On December 13, 1862, Federal troops marched across muddy farm fields south of Fredericksburg. This main assault of the Battle of Fredericksburg struck a weak point in the Confederate line, touching off a seesaw battle that raged from the wooded slopes of Prospect Hill and across the shell-swept plain of what is now known as Slaughter Pen Farm. By the end of the day, more than 9,000 Americans had become casualties in one of the worst Union defeats of the Civil War.
For decades, visitors to the Fredericksburg battlefield focused on the lopsided assaults on the Sunken Road at Marye’s Heights, all but forgetting the fighting on the southern end of the field, where the Confederates suffered the majority of their casualties and where six medals of honor were won. The Slaughter Pen Farm—scene of the most vicious hand-to-hand combat of the battle—remained in private hands. That changed in 2006, when the Civil War Trust purchased 208 acres of the Slaughter Pen Farm. The price—a staggering $12 million—made it the largest transaction the Trust had ever undertaken, but well worth the cost when weighed against the historical significance of this hallowed ground.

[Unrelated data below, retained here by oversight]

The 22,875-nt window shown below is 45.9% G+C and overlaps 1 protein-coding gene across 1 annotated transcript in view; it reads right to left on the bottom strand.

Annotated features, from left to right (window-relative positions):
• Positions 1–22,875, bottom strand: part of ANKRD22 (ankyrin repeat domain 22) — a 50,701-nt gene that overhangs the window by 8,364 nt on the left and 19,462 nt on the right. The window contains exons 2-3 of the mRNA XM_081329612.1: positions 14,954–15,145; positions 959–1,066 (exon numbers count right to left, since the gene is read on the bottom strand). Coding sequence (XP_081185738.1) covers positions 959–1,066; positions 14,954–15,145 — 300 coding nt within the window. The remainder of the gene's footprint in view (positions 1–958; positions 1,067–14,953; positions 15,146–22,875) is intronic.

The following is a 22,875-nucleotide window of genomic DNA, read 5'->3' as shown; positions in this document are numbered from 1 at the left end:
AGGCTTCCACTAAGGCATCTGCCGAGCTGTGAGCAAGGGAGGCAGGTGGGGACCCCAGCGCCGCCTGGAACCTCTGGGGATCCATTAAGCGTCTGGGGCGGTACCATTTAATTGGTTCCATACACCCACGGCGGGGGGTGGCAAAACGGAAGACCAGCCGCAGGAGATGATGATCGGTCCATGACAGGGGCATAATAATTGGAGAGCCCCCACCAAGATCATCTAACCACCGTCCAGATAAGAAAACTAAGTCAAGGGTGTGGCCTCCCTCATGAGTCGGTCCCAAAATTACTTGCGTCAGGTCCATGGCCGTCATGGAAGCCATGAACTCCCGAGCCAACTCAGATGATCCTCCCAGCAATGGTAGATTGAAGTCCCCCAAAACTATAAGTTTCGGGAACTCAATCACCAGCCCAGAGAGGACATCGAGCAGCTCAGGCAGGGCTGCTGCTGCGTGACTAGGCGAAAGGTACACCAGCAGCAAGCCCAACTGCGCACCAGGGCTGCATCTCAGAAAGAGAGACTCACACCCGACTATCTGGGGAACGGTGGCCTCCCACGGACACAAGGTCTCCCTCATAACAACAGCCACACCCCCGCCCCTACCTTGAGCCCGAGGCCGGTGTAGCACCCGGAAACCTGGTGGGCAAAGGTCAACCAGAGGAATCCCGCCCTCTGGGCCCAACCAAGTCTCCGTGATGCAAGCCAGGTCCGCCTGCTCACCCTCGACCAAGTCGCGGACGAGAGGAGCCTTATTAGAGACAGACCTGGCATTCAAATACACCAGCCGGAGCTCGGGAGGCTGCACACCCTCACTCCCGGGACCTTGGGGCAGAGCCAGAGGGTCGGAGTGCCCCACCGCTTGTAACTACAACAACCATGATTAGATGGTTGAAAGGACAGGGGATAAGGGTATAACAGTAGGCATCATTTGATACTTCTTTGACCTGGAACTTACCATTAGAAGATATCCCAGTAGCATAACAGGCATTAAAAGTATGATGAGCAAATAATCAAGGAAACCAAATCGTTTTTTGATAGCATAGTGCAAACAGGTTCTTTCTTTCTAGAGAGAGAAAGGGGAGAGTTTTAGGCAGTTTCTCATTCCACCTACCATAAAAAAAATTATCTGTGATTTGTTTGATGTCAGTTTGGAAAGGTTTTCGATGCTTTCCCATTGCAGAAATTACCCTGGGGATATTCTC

Since then, the Civil War Trust has relied on devoted members like you to help us meet our annual commitment to keep this vital piece of American history protected for future generations. Help us preserve the memory of those brave Americans who sacrificed so much by helping save the Slaughter Pen Farm.